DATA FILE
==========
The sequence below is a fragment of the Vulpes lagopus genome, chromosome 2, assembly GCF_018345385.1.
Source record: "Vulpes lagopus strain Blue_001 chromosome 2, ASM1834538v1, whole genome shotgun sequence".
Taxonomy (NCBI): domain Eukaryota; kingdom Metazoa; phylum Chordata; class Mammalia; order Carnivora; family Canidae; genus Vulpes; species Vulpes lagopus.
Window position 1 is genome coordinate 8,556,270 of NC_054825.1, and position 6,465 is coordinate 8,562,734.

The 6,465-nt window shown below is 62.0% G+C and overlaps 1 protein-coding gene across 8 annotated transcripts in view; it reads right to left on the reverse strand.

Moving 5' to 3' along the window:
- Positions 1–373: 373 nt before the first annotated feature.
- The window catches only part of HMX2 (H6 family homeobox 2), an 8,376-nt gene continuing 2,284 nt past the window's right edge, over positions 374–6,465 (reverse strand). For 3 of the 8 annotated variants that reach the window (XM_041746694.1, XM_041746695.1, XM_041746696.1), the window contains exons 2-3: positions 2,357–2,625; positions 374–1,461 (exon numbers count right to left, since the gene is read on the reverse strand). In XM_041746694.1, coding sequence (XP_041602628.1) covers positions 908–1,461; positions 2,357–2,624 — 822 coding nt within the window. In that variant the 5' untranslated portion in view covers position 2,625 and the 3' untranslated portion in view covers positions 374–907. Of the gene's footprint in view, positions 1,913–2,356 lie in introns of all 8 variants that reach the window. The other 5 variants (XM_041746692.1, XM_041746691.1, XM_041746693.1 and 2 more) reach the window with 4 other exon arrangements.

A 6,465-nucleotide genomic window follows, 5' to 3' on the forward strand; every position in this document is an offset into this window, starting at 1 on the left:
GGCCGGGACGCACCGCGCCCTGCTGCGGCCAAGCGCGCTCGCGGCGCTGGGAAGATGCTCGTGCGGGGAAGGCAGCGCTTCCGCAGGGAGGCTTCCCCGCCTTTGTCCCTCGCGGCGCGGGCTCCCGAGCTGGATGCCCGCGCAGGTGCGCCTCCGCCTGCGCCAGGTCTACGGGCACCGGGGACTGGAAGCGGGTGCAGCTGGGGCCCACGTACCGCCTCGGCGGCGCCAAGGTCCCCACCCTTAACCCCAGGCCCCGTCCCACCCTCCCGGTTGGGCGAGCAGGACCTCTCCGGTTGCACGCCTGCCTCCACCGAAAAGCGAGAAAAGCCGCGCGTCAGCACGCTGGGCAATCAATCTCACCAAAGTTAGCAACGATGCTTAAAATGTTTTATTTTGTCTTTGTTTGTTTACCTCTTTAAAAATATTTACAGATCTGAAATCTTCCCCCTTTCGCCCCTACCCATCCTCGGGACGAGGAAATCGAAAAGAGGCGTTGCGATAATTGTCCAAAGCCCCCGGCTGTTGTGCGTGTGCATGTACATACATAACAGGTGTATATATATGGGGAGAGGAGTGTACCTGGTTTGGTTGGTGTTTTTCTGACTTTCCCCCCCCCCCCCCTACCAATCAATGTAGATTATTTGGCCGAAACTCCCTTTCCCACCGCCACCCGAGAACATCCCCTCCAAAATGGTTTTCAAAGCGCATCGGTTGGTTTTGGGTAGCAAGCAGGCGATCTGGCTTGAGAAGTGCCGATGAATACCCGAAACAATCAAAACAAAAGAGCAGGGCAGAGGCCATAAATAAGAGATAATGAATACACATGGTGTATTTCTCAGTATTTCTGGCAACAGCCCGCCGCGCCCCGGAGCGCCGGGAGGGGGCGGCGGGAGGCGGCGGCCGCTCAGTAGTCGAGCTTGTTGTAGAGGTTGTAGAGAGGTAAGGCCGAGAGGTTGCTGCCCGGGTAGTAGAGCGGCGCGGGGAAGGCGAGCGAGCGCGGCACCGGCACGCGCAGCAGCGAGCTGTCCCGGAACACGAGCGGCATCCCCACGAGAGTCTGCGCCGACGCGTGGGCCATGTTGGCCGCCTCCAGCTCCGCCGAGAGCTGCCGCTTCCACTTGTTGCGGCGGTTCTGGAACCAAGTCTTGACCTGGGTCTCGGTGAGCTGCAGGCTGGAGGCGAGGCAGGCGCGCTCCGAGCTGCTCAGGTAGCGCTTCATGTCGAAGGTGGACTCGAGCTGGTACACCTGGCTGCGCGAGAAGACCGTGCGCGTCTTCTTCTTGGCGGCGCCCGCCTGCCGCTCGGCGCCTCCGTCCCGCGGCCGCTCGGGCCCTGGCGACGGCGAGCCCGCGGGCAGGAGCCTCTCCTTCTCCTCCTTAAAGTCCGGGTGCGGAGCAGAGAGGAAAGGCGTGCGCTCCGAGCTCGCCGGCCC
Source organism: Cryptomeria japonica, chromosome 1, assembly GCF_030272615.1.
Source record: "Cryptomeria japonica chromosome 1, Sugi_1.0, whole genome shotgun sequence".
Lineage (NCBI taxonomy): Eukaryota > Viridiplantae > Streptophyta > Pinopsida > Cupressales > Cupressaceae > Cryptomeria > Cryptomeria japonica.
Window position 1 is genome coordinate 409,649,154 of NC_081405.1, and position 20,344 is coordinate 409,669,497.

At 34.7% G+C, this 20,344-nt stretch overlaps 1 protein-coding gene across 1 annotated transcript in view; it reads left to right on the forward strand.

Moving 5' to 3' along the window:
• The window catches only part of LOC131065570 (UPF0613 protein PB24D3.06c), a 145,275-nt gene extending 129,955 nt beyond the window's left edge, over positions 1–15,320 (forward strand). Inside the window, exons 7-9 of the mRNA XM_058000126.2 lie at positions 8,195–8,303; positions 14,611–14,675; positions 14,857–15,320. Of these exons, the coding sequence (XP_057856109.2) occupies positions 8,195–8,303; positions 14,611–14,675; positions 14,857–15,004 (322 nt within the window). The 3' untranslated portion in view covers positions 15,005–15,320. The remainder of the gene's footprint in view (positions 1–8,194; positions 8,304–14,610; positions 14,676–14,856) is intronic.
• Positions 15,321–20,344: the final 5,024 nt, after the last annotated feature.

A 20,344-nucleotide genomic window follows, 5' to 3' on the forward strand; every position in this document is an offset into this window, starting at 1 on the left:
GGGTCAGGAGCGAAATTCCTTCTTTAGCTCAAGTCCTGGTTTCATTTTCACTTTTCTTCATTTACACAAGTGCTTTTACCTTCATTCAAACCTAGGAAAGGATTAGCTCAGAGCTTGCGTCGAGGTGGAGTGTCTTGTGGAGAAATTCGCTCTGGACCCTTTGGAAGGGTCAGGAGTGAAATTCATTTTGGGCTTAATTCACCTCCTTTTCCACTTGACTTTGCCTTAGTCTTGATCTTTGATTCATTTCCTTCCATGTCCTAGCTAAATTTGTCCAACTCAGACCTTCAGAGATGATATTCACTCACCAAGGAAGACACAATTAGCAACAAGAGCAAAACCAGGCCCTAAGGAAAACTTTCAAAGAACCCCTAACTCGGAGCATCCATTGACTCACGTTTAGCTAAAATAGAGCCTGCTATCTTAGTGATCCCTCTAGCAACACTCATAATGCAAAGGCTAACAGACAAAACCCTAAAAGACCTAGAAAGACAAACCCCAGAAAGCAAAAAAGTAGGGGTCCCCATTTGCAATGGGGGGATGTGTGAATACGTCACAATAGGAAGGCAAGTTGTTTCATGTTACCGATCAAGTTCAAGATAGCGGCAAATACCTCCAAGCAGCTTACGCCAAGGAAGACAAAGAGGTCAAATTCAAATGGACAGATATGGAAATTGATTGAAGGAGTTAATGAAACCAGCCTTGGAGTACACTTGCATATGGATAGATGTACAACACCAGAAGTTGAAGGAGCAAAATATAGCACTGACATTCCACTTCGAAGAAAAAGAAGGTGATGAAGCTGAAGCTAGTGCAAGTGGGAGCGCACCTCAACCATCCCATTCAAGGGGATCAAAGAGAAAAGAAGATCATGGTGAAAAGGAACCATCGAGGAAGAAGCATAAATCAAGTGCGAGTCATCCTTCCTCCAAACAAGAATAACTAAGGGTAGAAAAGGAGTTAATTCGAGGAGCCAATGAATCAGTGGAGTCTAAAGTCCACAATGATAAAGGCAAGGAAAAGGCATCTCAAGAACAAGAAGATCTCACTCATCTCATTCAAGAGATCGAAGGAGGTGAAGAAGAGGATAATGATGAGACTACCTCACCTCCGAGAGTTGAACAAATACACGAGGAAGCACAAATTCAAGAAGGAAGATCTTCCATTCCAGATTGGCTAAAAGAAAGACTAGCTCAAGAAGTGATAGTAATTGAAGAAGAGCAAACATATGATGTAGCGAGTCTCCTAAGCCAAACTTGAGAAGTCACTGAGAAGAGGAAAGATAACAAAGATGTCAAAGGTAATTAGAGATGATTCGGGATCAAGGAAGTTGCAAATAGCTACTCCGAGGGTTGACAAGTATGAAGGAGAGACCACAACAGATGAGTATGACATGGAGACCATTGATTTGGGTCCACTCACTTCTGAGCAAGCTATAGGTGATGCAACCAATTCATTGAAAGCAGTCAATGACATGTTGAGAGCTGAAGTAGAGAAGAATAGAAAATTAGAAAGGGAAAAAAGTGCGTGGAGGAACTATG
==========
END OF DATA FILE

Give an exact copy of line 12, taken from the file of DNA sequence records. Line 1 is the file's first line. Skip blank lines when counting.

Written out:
Source record: "Cryptomeria japonica chromosome 1, Sugi_1.0, whole genome shotgun sequence".